Medical-legal partnerships (MLPs) are making an impact in Michigan, offering support to low-income residents by integrating free, professional legal services directly into the health care setting. A recent Second Wave Michigan article noted that 86 percent of civil legal problems reported by low-income Americans receive inadequate or no legal assistance, and of these, 41 percent are directly related to health care. MLPs can increase access to legal services and help enforce existing laws to protect vulnerable people and make a meaningful impact on the social and environmental factors that contribute to health.
MLPs can take on different forms—from law school clinics like the University of Michigan’s Law School’s Pediatric Advocacy Clinic, or Wayne Law’s Legal Advocacy for People with Cancer Clinic, to direct partnerships between legal aid organizations and health systems like the MLP formed between Legal Aid of West Michigan and Cherry Health. The National Center for Medical-Legal Partnership currently lists 11 MLPs in Michigan. These partnerships bring lawyers into the health care team, where they can positively impact the ability to address social determinants of health—social factors such as income, health insurance, housing, education, and employment. So how does it work? Physicians, nurses, and social workers are trained to flag such issues as evictions, insurance disputes, or special education needs and make referrals for help with these issues. Receiving legal assistance with these concerns, often earlier than would otherwise be the case, can alleviate the legal problem, reduce stress, and positively impact the health of the individual and their family.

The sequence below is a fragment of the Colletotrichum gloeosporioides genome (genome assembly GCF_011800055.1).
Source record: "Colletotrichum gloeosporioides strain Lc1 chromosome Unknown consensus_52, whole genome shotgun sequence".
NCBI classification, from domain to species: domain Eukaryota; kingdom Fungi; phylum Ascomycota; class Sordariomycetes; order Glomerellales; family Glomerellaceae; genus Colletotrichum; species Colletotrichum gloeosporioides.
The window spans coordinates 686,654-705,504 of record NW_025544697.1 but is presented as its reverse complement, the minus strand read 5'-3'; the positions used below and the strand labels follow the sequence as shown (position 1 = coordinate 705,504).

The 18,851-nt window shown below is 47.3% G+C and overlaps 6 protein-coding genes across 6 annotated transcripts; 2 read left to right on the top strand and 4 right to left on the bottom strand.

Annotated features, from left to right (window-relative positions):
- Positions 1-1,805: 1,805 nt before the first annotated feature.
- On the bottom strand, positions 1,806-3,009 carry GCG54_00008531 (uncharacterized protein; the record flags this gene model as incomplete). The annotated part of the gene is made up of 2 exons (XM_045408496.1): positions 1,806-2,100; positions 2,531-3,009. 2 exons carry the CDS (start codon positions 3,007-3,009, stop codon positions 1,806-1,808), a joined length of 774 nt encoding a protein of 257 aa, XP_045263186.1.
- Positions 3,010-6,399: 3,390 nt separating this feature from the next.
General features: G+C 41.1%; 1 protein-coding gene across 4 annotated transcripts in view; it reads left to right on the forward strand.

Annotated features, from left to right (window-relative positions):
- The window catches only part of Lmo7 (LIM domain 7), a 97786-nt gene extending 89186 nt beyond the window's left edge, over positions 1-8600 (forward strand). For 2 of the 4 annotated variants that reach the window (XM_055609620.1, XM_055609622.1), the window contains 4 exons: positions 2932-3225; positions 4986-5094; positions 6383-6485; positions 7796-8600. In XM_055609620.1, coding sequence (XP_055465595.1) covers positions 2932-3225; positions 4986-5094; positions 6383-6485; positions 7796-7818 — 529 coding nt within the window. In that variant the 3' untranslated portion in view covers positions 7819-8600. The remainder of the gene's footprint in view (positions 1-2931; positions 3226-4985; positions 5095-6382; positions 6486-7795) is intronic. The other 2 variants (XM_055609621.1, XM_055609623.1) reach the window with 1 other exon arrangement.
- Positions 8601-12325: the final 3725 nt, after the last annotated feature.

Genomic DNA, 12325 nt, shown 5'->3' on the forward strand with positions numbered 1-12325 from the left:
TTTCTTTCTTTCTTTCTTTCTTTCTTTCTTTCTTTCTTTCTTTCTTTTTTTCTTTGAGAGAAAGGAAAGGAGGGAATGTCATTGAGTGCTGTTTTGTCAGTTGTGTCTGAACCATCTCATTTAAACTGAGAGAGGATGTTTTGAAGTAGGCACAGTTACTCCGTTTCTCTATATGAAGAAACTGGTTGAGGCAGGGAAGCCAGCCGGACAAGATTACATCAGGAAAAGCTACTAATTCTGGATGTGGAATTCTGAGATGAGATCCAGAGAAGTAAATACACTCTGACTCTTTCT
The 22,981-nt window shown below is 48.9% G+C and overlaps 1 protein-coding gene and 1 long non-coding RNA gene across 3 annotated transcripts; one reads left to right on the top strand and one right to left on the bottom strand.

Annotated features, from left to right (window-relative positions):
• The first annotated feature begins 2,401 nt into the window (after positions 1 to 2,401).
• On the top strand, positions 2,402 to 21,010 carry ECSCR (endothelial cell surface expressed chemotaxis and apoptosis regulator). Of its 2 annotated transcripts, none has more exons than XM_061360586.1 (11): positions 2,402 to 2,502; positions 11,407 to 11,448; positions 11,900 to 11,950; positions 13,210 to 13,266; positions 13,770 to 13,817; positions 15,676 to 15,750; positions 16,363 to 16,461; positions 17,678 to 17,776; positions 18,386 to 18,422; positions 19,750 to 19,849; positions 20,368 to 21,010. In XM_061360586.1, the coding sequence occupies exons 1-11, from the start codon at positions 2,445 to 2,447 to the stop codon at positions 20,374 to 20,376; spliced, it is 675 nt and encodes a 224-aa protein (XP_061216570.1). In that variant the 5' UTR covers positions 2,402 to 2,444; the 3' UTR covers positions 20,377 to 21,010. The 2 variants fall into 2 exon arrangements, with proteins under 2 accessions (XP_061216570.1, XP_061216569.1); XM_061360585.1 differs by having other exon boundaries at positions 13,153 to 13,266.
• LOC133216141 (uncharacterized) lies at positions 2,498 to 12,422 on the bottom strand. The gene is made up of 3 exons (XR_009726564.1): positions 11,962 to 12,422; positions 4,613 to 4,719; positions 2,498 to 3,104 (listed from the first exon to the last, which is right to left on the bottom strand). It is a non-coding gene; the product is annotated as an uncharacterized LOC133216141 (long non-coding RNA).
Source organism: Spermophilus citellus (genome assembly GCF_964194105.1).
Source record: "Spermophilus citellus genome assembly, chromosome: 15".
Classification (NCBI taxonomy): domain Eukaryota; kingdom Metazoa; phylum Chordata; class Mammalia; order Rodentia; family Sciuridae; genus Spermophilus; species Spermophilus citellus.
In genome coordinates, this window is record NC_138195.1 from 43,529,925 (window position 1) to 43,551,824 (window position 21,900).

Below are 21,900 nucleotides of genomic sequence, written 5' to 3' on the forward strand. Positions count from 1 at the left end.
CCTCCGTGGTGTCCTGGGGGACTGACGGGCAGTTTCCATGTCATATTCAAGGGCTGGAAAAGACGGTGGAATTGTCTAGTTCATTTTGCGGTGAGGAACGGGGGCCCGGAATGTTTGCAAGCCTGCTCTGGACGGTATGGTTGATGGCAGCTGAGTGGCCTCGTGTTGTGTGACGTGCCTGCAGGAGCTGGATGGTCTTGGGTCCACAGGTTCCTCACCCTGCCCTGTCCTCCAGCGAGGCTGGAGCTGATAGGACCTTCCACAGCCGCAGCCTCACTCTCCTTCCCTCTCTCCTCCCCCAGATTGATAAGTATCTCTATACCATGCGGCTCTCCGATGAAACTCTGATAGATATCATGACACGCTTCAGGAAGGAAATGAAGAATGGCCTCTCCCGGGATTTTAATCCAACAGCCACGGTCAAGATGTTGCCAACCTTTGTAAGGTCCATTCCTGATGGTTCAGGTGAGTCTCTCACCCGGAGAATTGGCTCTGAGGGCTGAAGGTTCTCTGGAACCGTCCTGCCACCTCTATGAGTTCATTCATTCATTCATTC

Debra Chopp, associate dean for experiential education and clinical professor at U-M Law School, points out that many people who have a legal or social issue may not realize that there’s a legal solution to it. An MLP gives people an access point to legal services to assist in figuring it out, and incorporating legal assistance with the health care team aligns with the idea of an integrated health care model.